Academic journal article Alcohol Research

Behavioral Interventions for Children and Adolescents with Fetal Alcohol Spectrum Disorders

Academic journal article Alcohol Research

Behavioral Interventions for Children and Adolescents with Fetal Alcohol Spectrum Disorders

Article excerpt

Exposure to alcohol in utero is considered to be a leading cause of developmental disabilities of known causation. The most severe consequence of such exposure, fetal alcohol syndrome (FAS), is characterized by a distinct constellation of facial anomalies, growth retardation, and central nervous system dysfunction. Both animal and human studies, however, suggest that there may be considerable variability in the manifestations of in utero alcohol exposure across individuals, and, consequently, the term fetal alcohol spectrum disorders (FASD) has come into usage to reflect the entire continuum of effects associated with such exposure. In addition to FAS, this term encompasses the conditions of partial FAS, alcohol-related neurodevelopmental disorder, and alcoholrelated birth defects. Despite extensive evidence of significant cognitive, behavioral, and social deficits in people with FASD, research on behavioral interventions for FASD has lagged behind. However, in recent years there has been a marked increase in efforts to design and test interventions for this population. This article will review current empirically tested interventions, methodological challenges, and suggestions for future directions in research on the treatment of FASD. KEY WORDS: Prenatal alcohol exposure; fetal alcohol spectrum disorders; fetal development; developmental disability; developmental disorder; teratogenesis; child; adolescent; intervention; behavioral intervention

More than 35 years ago, fetal alcohol syndrome (FAS) was first identified in the United States as a major birth defect resulting from prenatal alcohol exposure (Jones and Smith 1973; Jones et al. 1973). FAS is characterized by a distinct constellation of characteristic facial anomalies, growth retardation, and central nervous system dysfunction. Evidence from both animal and human studies, however, suggests that there is considerable variability in the manifestations of in utero alcohol exposure across individuals. Such variability depends on numerous factors, including dosage, timing of exposure, pattern of exposure, maternal age and body mass index and genetics, as well as postnatal variables such as nutrition, socioeconomic conditions, and environmental enrichment (Bonthius andWest 1990; Day and Richardson 2004; Downing et al. 2009; Hannigan et al. 2007; Jacobson et al. 2006; Jones 2006;May et al. 2008, see also May and Gossage, pp. 15-26, in this issue). In light of this variability, the umbrella term, fetal alcohol spectrum disorders (FASD) (Warren et al. 2004) has come into usage to reflect the entire continuum of effects associated with in utero alcohol exposure. In addition to FAS, this term encompasses the conditions of partial FAS, alcoholrelated neurodevelopmental disorder (ARND), and alcoholrelated birth defects (ARBDs, as described by the Institute of Medicine [Stratton et al. 1996]).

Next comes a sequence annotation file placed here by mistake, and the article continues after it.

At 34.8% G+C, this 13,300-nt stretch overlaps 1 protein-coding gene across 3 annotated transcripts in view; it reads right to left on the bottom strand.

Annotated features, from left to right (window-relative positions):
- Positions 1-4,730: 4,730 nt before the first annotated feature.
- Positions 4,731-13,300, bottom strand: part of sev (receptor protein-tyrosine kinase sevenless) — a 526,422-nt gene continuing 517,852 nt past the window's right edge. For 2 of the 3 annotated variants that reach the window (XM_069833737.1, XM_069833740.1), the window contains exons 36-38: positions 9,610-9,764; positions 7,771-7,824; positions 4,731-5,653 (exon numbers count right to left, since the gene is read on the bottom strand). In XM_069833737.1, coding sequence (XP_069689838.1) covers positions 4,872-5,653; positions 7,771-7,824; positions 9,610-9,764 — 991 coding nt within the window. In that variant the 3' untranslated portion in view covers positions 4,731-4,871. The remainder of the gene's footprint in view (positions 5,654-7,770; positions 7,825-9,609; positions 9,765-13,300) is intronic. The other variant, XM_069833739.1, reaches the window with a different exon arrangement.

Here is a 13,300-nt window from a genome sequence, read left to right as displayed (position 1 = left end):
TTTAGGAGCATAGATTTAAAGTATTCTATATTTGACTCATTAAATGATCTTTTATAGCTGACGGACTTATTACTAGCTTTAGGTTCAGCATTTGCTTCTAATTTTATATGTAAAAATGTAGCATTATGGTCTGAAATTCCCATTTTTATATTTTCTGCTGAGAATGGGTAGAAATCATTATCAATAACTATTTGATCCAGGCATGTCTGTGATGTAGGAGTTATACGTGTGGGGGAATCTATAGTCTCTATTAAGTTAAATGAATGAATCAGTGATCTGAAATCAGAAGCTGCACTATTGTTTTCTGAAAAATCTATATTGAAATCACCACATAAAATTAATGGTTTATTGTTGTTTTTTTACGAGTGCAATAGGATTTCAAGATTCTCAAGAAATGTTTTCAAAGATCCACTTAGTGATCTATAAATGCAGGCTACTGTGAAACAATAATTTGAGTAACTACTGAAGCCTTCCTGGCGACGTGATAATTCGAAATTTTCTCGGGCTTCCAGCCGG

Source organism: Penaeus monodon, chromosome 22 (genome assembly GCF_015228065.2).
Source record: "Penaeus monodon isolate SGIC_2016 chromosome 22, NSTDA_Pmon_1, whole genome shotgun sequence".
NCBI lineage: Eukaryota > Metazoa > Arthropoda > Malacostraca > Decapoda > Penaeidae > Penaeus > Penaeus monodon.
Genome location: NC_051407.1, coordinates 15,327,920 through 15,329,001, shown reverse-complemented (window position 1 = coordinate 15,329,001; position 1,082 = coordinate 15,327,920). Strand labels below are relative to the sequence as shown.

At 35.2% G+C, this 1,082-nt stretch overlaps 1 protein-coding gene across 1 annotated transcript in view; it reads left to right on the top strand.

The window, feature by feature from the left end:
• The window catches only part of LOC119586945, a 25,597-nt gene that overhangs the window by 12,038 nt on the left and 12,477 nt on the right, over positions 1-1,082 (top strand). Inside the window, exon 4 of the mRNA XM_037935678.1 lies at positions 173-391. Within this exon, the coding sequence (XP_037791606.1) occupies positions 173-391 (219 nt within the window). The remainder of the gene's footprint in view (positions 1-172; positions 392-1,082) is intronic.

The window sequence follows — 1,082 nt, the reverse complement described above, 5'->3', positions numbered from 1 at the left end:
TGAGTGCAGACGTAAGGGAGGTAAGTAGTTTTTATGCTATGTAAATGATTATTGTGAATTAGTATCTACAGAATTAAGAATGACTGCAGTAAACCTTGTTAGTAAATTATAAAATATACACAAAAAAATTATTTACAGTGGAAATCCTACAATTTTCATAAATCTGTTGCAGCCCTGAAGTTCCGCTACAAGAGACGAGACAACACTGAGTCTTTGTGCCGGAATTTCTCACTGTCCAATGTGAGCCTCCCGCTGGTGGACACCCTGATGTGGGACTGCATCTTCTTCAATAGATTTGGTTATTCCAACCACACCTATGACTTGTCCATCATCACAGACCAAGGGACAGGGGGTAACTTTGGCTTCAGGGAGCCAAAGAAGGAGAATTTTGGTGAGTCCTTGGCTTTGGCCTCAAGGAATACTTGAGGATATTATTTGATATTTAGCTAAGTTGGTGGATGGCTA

Over the past three decades, extensive research has documented the teratogenic effects of alcohol in both animal and human studies, and such research has highlighted a range of cognitive, behavioral, and physical impairments associated with prenatal alcohol exposure. Intellectual and learning disabilities, executive dysfunction, speech and language delays, behavioral and emotional difficulties, poor social skills, and motor deficits have all been reported among people with FASD (Burd et al. 2003; Green et al. 2009; Guerri et al. 2009; Kalberg et al. 2006; Kodituwakku 2007, 2009; O'Connor and Paley 2009; Paley and O'Connor 2007; Rasmussen 2005; Rasmussen and Bisanz 2009; Riley and McGee 2005; Roebuck et al. 1998; Streissguth 2007; Streissguth et al. 2004;Walthall et al. 2008;Willoughby et al. 2008).

Notably, much of the FASD research has focused on people receiving treatment, often at clinics specializing in FASDdiagnosis and treatment. Therefore, less is known about how people exposed to alcohol prenatally might present in more generalized mental health or medical settings, where their impairments may be less readily identified as resulting (at least partly) from in utero exposure to alcohol. …

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